I just got finished with a little morning bliss – working with my dog, Annie. There’s something about having a dog that gives me a lift, makes me happy and in a way, completes me.
I grew up in a family that always had a dog. Always. My dad used them for hunting, but we also got to play with them. The first dog I can remember, Cleo, was a German Shorthair. We used to dress her up in farm boots, put baseball caps on her head. No exploring trip was complete without Cleo by our side. I can even remember one summer afternoon when my younger brother fell asleep on the front porch with his arm around Cleo, using her as his pillow. She woke up, but never moved until he was awake. She was quite a dog!
Duke (the first) was another memorable dog. He was the first German Wirehair Pointer that my dad owned. Boy was he scruffy! Ugly but loveable, that’s how I’d describe him. When released from the kennel, Duke would run straight at the nearest kid. At the very last possible moment he would turn aside and just miss us by a whisker! I loved the game, but my younger brother made a miscalculation one day and moved in the direction that Duke also happened to choose. Andy ended up on the ground with a bloody nose. From my perspective as a kid, the very best trick Duke performed was what we referred to as Jumping Barrels. One kid would lie down on the grass and Duke would run at them and jump over them. He’d wait while we added another kid and them jump over the pair. This waiting and adding kids continued until we had a whole passel of kids lying down, face up, on the lawn. He could clear us every time! If I remember correctly, his record was nine kids. We never found out if he could jump over more. We never seemed to have more than nine kids in our backyard at one time.
But back to my own dog. Annie loves to play. Probably because she’s still a puppy. (She’s 16 months old.) She catches tennis balls in her mouth, catches Frisbees on the fly, plays tug with her rope toy (by herself if I’m busy in the yard), runs with me when I’m on my bike, sits, stays, fetches and comes. Last night Hubby and the kids were picking strawberries. She’d be right in there picking her own berries if we let her, but we don’t. Instead she had to stay up with me on the patio. When the kids found berries that were overripe or bird/bug eaten, they’d toss them to Annie. She loves them! Mostly she caught them in her mouth. She made some really amazing catches.
Thanks to a little technology, I’ve been enjoying my dog more than ever. I finally broke down and bought a shock training collar. Best money I’ve spent on the dog so far. Prior to the shock collar if we were out in the yard with Annie off the leash, she’d just up and run off to visit the neighbors’ chickens or dog whenever she wanted. No amount of “Come!” or “NO!” would bring her back. It was highly frustrating! Mostly we’d put her on a long leash when we were out in the yard with her so that when she’d start to make a run for it we could step on the leash and stop her. Problem was, the leash was dangerous. If you weren’t careful it would wrap around your ankles. (I got the worst rope burn of my life from the long leash.)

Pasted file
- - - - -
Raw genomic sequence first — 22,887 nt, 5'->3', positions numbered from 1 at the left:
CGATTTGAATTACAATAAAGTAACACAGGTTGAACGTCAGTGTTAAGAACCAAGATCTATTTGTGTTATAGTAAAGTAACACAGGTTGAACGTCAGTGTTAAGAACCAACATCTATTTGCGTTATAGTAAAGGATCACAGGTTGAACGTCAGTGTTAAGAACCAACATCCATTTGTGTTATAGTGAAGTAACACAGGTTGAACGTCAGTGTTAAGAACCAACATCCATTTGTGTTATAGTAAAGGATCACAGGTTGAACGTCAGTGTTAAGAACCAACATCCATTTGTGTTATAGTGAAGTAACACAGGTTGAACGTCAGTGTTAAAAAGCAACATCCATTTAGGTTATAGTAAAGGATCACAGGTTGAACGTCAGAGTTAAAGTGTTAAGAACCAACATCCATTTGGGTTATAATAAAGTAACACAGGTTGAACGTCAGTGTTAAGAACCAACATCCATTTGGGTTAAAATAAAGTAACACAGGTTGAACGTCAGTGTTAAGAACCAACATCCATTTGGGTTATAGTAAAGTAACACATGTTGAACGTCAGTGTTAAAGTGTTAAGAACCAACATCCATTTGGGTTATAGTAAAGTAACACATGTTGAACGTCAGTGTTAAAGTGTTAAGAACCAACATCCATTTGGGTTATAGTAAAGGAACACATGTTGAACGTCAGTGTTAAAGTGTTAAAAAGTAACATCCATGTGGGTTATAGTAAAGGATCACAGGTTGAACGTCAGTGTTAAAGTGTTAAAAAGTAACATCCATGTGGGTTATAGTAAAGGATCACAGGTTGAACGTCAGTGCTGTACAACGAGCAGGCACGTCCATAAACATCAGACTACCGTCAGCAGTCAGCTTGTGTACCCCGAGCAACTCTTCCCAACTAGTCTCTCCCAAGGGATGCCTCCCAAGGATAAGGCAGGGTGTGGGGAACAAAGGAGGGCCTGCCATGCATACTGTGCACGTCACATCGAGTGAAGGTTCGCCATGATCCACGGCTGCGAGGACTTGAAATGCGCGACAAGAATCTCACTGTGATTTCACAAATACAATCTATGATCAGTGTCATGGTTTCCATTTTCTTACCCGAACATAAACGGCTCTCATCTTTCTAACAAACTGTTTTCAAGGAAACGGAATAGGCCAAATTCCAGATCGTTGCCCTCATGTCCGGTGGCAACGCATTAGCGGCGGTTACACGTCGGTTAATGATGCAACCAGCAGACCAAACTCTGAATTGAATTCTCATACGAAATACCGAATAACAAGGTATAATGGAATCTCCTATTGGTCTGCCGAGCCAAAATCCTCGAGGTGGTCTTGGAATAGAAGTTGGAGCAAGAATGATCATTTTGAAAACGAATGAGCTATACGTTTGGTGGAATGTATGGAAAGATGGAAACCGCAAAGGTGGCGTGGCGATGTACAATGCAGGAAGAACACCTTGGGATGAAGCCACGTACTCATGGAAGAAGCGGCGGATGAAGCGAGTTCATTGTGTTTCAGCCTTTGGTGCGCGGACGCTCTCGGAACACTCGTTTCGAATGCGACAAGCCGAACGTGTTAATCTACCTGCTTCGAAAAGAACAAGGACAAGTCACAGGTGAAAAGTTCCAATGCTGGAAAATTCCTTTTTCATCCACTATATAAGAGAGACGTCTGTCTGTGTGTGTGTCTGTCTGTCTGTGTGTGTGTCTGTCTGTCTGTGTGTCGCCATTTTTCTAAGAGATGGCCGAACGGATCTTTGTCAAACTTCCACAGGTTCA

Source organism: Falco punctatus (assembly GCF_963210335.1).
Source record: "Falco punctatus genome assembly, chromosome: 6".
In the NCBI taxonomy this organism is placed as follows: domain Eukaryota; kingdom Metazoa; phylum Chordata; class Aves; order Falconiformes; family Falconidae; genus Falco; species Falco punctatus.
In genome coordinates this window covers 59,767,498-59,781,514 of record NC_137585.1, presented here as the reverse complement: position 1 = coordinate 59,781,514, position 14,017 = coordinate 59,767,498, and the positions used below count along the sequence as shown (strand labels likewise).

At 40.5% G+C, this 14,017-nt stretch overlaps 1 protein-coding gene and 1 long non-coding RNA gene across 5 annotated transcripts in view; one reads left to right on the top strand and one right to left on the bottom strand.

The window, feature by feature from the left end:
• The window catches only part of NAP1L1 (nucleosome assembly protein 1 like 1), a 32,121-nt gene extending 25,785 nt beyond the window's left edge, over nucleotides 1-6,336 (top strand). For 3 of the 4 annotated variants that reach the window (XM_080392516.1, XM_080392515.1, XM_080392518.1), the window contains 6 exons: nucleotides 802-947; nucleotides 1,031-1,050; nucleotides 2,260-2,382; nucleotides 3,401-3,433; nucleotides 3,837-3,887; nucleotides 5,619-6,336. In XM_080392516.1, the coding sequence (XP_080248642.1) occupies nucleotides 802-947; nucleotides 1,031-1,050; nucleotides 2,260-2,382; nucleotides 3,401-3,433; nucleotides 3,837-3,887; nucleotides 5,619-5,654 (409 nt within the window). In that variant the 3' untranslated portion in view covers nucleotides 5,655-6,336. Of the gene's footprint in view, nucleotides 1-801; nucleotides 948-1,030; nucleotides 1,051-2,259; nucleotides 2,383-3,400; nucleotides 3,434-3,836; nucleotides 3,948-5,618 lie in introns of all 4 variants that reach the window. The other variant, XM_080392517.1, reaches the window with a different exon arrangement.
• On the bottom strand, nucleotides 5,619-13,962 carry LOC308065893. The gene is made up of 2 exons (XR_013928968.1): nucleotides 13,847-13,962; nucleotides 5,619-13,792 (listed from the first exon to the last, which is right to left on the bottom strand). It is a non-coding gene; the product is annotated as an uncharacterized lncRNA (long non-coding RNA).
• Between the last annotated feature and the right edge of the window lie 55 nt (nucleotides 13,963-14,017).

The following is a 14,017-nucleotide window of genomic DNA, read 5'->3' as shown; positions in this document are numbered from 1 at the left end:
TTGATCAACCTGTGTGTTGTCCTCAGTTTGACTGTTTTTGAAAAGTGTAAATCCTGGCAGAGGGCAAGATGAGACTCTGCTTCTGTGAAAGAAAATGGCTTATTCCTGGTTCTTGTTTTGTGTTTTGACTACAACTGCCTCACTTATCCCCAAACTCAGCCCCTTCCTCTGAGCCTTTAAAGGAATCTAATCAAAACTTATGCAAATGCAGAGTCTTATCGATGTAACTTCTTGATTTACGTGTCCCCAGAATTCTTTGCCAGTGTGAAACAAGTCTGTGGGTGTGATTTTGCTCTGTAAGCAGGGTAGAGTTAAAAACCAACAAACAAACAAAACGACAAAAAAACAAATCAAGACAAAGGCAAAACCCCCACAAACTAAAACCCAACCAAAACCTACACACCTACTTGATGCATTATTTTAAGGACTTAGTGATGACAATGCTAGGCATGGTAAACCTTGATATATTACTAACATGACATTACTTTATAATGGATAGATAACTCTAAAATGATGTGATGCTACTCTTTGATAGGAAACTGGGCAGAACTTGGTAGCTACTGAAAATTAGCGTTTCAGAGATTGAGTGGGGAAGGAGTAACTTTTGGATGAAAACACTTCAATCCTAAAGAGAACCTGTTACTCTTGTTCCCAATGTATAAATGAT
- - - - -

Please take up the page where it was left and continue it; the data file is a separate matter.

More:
Thankfully, the shock collar has solved all of Annie’s obedience problems. It comes equipped with a beep and a shock button. It also has a dial to let me adjust the amount of shock. I couldn’t feel anything on my hand until I got to level three. Level four was a mild shock, and level five was a high as I wanted to experiment on myself. When I first tried it on Annie she didn’t register any sensation until level five, so that was the training level I started on. When she’d start to misbehave I’d give the training command followed by the beep. If she didn’t comply, she’d get a shock. The first couple of days she got shocked quite a few times, but by the third day all I had to do was sound the beeper on her collar and she’d obey. And now that I’ve had the collar a week, she rarely even gets the beep. She’s now the dog of my dreams!
Speaking of dream dogs, our family was watching the Great American Dog contest on TV last night. Of course now that Annie is more obedient I think she has contender possibilities. To prove it I tried teaching her some new tricks this morning. First we worked on Play Dead. Because she already knows Lie Down and Roll Over, Play Dead wasn’t too hard. I’m also giving her a hand command – my hand held like a finger gun. That way when she’s fully mastered Play Dead I can use my hand signal, say “Bang, bang,” and have her die. Cool, huh?
Next I taught Annie how to jump over a broomstick. It was a little more challenging but with more practice she’ll master it. And who knows, once she can jump over a stick maybe we can line some kids up on the grass and have her Jump Barrels like Duke used to.